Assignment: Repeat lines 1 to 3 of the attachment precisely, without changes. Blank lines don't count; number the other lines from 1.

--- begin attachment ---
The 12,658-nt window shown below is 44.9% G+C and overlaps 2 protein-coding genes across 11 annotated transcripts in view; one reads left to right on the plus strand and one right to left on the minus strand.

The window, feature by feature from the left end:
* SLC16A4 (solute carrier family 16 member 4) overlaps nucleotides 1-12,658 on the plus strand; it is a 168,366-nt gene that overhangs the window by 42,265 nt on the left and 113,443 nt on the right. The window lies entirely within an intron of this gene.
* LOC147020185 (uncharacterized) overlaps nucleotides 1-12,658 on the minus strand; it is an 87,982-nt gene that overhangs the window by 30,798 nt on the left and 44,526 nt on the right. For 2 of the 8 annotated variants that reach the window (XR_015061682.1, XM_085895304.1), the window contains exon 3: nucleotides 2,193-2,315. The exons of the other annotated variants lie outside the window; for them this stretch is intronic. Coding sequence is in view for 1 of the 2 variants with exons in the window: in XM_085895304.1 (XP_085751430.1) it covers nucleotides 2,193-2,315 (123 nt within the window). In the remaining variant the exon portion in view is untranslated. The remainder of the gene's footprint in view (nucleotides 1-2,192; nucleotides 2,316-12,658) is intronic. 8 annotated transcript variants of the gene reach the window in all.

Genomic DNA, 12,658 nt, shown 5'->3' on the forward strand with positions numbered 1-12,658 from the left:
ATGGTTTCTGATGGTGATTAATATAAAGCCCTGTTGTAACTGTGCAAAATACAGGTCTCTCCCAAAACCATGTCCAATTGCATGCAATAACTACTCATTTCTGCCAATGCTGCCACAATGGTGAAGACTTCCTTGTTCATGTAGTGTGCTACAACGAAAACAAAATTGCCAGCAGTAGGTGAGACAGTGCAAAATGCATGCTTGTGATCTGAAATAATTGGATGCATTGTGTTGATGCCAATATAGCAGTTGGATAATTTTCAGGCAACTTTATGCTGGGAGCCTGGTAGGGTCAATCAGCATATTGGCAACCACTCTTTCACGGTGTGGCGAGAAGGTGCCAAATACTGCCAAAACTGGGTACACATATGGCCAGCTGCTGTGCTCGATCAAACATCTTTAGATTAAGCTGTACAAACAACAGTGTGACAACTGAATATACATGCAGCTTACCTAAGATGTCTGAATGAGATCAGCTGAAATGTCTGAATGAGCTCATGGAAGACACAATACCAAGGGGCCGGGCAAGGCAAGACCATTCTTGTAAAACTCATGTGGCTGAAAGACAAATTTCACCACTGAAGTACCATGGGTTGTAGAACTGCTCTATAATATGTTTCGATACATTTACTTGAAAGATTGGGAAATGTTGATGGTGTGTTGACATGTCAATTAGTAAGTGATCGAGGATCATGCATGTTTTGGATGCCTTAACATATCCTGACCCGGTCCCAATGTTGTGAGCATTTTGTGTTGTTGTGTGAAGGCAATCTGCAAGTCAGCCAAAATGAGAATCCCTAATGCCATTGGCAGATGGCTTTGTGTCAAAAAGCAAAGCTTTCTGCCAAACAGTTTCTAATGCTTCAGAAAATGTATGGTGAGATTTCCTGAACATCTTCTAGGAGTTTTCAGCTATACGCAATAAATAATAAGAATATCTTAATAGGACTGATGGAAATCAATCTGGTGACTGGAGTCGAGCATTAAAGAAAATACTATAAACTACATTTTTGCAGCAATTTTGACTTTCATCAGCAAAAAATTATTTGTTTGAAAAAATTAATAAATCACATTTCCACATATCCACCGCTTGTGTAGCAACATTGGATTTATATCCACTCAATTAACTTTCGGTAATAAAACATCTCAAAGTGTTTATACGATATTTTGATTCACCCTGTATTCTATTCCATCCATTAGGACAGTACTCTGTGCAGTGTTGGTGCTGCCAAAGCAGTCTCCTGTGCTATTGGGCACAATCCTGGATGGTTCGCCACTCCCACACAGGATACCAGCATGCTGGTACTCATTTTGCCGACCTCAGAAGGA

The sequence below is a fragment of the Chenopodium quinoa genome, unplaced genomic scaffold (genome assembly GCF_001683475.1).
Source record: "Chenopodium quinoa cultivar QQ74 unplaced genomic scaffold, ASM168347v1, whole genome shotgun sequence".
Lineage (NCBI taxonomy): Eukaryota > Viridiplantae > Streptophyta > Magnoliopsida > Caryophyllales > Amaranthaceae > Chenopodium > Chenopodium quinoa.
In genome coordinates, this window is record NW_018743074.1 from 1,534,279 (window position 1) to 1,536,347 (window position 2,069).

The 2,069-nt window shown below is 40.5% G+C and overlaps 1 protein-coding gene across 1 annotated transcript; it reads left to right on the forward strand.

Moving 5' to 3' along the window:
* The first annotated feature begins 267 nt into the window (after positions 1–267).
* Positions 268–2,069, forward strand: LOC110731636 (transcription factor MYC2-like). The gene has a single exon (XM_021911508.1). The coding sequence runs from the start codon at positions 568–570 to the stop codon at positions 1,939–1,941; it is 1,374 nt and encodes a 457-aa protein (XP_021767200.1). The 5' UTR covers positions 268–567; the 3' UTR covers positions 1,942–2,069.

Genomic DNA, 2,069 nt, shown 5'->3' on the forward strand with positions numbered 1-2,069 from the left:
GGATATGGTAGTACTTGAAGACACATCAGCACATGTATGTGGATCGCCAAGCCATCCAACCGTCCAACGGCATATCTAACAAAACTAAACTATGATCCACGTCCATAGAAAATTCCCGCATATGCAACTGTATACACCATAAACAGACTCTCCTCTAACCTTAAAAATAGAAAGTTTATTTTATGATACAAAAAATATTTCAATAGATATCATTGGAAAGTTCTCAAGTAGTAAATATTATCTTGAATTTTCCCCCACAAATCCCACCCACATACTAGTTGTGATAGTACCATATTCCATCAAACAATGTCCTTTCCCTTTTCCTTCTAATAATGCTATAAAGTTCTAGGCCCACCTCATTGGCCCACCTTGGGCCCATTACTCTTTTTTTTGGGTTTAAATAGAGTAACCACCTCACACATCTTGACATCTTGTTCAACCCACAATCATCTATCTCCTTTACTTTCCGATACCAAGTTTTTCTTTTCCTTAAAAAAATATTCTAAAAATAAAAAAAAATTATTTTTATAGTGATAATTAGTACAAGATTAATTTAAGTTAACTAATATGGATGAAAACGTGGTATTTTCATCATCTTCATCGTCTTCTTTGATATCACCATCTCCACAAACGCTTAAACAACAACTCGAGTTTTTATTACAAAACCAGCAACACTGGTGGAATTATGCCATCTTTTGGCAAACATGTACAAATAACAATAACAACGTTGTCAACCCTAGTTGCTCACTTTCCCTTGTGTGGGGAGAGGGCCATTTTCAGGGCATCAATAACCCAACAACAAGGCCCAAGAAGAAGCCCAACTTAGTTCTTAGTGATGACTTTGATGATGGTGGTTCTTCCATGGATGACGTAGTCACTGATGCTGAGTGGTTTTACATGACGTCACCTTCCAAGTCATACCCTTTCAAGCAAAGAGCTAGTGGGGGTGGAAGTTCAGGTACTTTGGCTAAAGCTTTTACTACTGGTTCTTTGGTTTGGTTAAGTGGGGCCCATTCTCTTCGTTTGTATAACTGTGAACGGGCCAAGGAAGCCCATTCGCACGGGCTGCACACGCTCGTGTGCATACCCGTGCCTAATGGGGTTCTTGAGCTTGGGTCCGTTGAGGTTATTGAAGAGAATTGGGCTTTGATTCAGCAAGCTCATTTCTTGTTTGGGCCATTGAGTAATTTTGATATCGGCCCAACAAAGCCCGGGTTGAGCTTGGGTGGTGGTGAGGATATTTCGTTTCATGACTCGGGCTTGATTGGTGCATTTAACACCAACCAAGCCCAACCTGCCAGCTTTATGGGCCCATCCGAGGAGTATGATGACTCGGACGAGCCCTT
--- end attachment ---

The 12,658-nt window shown below is 44.9% G+C and overlaps 2 protein-coding genes across 11 annotated transcripts in view; one reads left to right on the plus strand and one right to left on the minus strand.

The window, feature by feature from the left end:
* SLC16A4 (solute carrier family 16 member 4) overlaps nucleotides 1-12,658 on the plus strand; it is a 168,366-nt gene that overhangs the window by 42,265 nt on the left and 113,443 nt on the right. The window lies entirely within an intron of this gene.